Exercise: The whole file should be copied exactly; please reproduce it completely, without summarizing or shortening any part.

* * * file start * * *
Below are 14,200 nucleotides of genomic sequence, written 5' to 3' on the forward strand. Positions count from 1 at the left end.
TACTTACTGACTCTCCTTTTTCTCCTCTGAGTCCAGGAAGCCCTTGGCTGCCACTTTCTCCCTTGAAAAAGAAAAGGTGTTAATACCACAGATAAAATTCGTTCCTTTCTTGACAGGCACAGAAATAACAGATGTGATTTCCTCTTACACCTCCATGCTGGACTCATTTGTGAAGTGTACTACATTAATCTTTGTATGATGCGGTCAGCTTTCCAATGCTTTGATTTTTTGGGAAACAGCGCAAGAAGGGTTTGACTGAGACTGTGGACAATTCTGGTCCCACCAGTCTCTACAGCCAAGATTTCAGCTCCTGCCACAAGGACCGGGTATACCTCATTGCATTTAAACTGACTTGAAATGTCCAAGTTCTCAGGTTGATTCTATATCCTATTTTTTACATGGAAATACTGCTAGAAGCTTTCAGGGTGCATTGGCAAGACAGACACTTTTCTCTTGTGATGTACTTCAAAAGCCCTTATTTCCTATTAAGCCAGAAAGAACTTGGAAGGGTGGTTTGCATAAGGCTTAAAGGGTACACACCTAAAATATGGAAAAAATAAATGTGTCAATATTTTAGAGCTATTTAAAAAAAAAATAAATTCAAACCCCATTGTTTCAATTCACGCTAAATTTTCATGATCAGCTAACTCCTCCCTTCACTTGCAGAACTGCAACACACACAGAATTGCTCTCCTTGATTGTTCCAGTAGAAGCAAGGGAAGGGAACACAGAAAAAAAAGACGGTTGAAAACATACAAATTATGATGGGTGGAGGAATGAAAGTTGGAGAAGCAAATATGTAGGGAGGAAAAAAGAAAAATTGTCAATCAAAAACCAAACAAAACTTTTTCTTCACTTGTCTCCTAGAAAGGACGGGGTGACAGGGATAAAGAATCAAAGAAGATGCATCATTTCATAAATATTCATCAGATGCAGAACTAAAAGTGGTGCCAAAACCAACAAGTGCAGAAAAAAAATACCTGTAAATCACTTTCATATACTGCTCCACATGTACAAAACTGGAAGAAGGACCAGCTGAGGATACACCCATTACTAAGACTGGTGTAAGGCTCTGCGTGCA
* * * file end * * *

Below are 14,200 nucleotides of genomic sequence, written 5' to 3' on the forward strand. Positions count from 1 at the left end.
TACTTACTGACTCTCCTTTTTCTCCTCTGAGTCCAGGAAGCCCTTGGCTGCCACTTTCTCCCTTGAAAAAGAAAAGGTGTTAATACCACAGATAAAATTCGTTCCTTTCTTGACAGGCACAGAAATAACAGATGTGATTTCCTCTTACACCTCCATGCTGGACTCATTTGTGAAGTGTACTACATTAATCTTTGTATGATGCGGTCAGCTTTCCAATGCTTTGATTTTTTGGGAAACAGCGCAAGAAGGGTTTGACTGAGACTGTGGACAATTCTGGTCCCACCAGTCTCTACAGCCAAGATTTCAGCTCCTGCCACAAGGACCGGGTATACCTCATTGCATTTAAACTGACTTGAAATGTCCAAGTTCTCAGGTTGATTCTATATCCTATTTTTTACATGGAAATACTGCTAGAAGCTTTCAGGGTGCATTGGCAAGACAGACACTTTTCTCTTGTGATGTACTTCAAAAGCCCTTATTTCCTATTAAGCCAGAAAGAACTTGGAAGGGTGGTTTGCATAAGGCTTAAAGGGTACACACCTAAAATATGGAAAAAATAAATGTGTCAATATTTTAGAGCTATTTAAAAAAAAAATAAATTCAAACCCCATTGTTTCAATTCACGCTAAATTTTCATGATCAGCTAACTCCTCCCTTCACTTGCAGAACTGCAACACACACAGAATTGCTCTCCTTGATTGTTCCAGTAGAAGCAAGGGAAGGGAACACAGAAAAAAAAGACGGTTGAAAACATACAAATTATGATGGGTGGAGGAATGAAAGTTGGAGAAGCAAATATGTAGGGAGGAAAAAAGAAAAATTGTCAATCAAAAACCAAACAAAACTTTTTCTTCACTTGTCTCCTAGAAAGGACGGGGTGACAGGGATAAAGAATCAAAGAAGATGCATCATTTCATAAATATTCATCAGATGCAGAACTAAAAGTGGTGCCAAAACCAACAAGTGCAGAAAAAAAATACCTGTAAATCACTTTCATATACTGCTCCACATGTACAAAACTGGAAGAAGGACCAGCTGAGGATACACCCATTACTAAGACTGGTGTAAGGCTCTGCGTGCA